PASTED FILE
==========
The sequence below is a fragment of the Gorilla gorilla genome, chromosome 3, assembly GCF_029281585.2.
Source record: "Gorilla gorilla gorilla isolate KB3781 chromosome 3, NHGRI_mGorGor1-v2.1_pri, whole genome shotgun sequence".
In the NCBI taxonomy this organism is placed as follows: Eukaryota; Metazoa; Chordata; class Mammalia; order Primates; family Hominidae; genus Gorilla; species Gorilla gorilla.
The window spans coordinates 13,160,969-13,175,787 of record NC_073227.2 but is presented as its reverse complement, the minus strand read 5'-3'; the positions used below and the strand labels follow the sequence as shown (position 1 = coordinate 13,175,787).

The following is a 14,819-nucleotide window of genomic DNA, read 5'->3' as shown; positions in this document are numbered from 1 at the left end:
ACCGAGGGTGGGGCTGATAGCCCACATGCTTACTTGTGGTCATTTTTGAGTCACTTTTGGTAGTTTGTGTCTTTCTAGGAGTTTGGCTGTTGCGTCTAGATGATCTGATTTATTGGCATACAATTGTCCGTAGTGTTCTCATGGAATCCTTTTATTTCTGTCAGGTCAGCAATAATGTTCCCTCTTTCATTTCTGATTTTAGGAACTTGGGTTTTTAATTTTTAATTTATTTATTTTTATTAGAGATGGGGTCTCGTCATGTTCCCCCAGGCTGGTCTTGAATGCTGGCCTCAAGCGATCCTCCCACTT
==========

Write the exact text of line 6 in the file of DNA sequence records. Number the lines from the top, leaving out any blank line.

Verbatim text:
ACCGAGGGTGGGGCTGATAGCCCACATGCTTACTTGTGGTCATTTTTGAGTCACTTTTGGTAGTTTGTGTCTTTCTAGGAGTTTGGCTGTTGCGTCTAGATGATCTGATTTATTGGCATACAATTGTCCGTAGTGTTCTCATGGAATCCTTTTATTTCTGTCAGGTCAGCAATAATGTTCCCTCTTTCATTTCTGATTTTAGGAACTTGGGTTTTTAATTTTTAATTTATTTATTTTTATTAGAGATGGGGTCTCGTCATGTTCCCCCAGGCTGGTCTTGAATGCTGGCCTCAAGCGATCCTCCCACTT